WEB Advent 2010 / Managing LAMP

One of the things that initially attracted me to PHP was that I could write all of my apps in pure PHP, and they would run anywhere I deployed them.

Yeah, right.

I was young and dumb back then, and I’ve learned a lot in the meantime. One of the things that I’ve learned is that your environment is incredibly important. A misconfigured setting is probably the biggest reason that code deployments fail. It’s so important that it’s almost universally recognized that if your code has any complexity, you need a staging server to test your code in a production-like configuration before you push out your releases.

There are a plethora of tools available to help you manage these jumps from development to staging to production. There are all sorts of problems to deal with when doing this, from preventing the execution of partially-uploaded files, to ensuring that all of the files inside a user request are from the same revision, to managing your load balancer configuration as nodes go down for updates. There are also all sorts of software packages to help you deal with this, ranging from simple shell scripts to rsync your code, to post-commit hooks, to complex, environment-specific homebrewed systems.

What is examined less often — and in much less detail — is how to manage configuration files. At first glance, maintaining configurations on a cluster of nodes seems easy. They’re all the same, right? Yes, that is true until you start to notice that they need slightly different hosts files, or have slightly different roles. Your perfect world, where you just rsync a single directory to all of your hosts, quickly starts to fall apart. Pretty soon, you start writing Bash scripts to do different things to different types of nodes, and it all gets complicated. Of course, there are other software packages to help you with this problem, too. For example, Puppet is excellent at configuration management, and you can truly manage a massive installation of machines very easily with it. However, you really only have a handful of machines right now, you’re going live with the beta tomorrow, and you don’t have the time or the energy left to learn an advanced configuration management system. Plus, maybe you’re just a really good PHP developer, and don’t know much else about Unix-like systems. That’s nothing to be ashamed of.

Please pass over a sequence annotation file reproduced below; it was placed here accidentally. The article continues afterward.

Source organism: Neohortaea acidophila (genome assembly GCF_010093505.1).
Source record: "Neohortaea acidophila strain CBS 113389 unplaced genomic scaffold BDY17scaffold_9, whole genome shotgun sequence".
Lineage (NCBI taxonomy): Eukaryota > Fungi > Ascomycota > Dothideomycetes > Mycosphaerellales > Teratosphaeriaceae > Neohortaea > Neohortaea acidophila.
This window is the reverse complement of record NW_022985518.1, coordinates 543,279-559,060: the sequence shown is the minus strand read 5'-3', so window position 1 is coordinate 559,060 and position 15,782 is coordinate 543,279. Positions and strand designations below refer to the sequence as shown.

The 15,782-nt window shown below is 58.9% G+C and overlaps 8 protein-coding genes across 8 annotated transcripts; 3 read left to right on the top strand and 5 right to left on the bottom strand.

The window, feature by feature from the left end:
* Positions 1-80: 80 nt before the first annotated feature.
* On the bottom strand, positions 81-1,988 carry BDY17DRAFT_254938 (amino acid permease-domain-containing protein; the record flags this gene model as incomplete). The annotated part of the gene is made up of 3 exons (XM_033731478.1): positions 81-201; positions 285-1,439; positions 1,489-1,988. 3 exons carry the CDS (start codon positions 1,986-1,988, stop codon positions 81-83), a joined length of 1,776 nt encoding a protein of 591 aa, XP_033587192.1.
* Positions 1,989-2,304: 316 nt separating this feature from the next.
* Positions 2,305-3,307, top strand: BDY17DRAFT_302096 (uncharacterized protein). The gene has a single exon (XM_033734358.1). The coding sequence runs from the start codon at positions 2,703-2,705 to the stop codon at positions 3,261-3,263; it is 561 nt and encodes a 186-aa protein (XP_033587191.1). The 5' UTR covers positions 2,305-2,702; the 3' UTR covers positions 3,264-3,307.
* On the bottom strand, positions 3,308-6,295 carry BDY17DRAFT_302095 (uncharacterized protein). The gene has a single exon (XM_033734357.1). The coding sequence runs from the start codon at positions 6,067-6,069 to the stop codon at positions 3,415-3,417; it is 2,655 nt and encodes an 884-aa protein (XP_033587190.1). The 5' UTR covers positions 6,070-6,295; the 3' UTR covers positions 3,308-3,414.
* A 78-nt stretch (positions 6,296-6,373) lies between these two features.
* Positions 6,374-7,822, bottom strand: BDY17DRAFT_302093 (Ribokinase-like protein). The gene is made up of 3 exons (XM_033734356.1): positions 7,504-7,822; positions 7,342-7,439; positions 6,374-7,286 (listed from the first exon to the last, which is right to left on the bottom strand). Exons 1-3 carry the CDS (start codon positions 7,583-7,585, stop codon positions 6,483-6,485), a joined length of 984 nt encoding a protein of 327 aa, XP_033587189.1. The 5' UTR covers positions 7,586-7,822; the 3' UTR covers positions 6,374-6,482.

Luckily, there’s a convenient file archive management system in front of you right now. You’ve been using it for a while, and it lets you do all sorts of cool stuff. You can use it to just copy files, to run bash scripts before or after installation, and to keep track of which versions you need of all of your assets. It’s a system that you’re familiar with that lets you tell your servers that you need Apache 2.2, PHP 5.3, MySQL 5.1, the current release of Postfix, and even custom modules.

This system is your Linux distribution’s package manager. What, you thought you were the first person to have these problems? Package managers keep you safe every time you upgrade Apache, and they can keep your web app safe, too! In this example, I am going to use a Debian-based system, because I love Aptitude. However, most every distribution has a tool with similar capabilities, and a little Google research will yield quick rewards. So, let’s dig in.

In our example, we’ve thought about what we need need managed, and we’ve come to the conclusion that we need the following on every node in the cluster:

  • Customized Apache, MySQL, and PHP configuration files
  • A default document root directory which contains a small check script for the load balancer to poll
  • A hosts file entry for our four load-balanced MySQL servers
  • A firewall (iptables script)
  • An SSH configuration

To begin with, let’s create a directory named after our package file, l33tbox. This directory represents what we want to copy to every system, relative to root. In this directory, we also need a subdirectory called DEBIAN, which will contain all the package control files.

At this point, our directory structure is pretty bare:

panda@pandastation:~/phpadvent$ find . -type d

The next thing we need to do is build a control file for our package. This will be be located at l33tbox/DEBIAN/control with the following contents:

Package: l33tbox
Version: 0.1
Section: main
Priority: standard
Architecture: all
Depends: vim, apache2-mpm-prefork, php5, php5-cli, mysql-server, openssh-server, php-db, php-apc, iptables, php5-geoip, php5-imagick, php5-mcrypt, php5-memcache, php5-suhosin, php5-uuid, php5-curl, php5-dev, php5-gd, php5-mysql, php5-sqlite, libapache2-mod-php5, rsync